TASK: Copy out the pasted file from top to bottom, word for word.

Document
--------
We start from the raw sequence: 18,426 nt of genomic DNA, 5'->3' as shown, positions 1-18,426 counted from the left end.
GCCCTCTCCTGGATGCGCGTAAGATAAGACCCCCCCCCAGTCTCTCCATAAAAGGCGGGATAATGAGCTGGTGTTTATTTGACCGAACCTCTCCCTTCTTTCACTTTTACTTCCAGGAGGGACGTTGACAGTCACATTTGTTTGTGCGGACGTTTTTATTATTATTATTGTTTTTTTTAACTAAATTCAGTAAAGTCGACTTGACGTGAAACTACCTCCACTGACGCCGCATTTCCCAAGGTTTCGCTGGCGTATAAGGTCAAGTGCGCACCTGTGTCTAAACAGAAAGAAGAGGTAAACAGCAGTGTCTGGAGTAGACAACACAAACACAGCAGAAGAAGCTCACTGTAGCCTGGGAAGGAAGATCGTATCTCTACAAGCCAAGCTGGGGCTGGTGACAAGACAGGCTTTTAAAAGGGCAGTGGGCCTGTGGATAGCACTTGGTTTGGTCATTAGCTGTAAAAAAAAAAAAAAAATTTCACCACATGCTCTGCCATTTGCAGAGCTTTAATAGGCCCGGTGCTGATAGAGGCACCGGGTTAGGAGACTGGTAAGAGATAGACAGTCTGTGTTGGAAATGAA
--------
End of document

We start from the raw sequence: 18,426 nt of genomic DNA, 5'->3' as shown, positions 1-18,426 counted from the left end.
GCCCTCTCCTGGATGCGCGTAAGATAAGACCCCCCCCCAGTCTCTCCATAAAAGGCGGGATAATGAGCTGGTGTTTATTTGACCGAACCTCTCCCTTCTTTCACTTTTACTTCCAGGAGGGACGTTGACAGTCACATTTGTTTGTGCGGACGTTTTTATTATTATTATTGTTTTTTTTAACTAAATTCAGTAAAGTCGACTTGACGTGAAACTACCTCCACTGACGCCGCATTTCCCAAGGTTTCGCTGGCGTATAAGGTCAAGTGCGCACCTGTGTCTAAACAGAAAGAAGAGGTAAACAGCAGTGTCTGGAGTAGACAACACAAACACAGCAGAAGAAGCTCACTGTAGCCTGGGAAGGAAGATCGTATCTCTACAAGCCAAGCTGGGGCTGGTGACAAGACAGGCTTTTAAAAGGGCAGTGGGCCTGTGGATAGCACTTGGTTTGGTCATTAGCTGTAAAAAAAAAAAAAAAATTTCACCACATGCTCTGCCATTTGCAGAGCTTTAATAGGCCCGGTGCTGATAGAGGCACCGGGTTAGGAGACTGGTAAGAGATAGACAGTCTGTGTTGGAAATGAA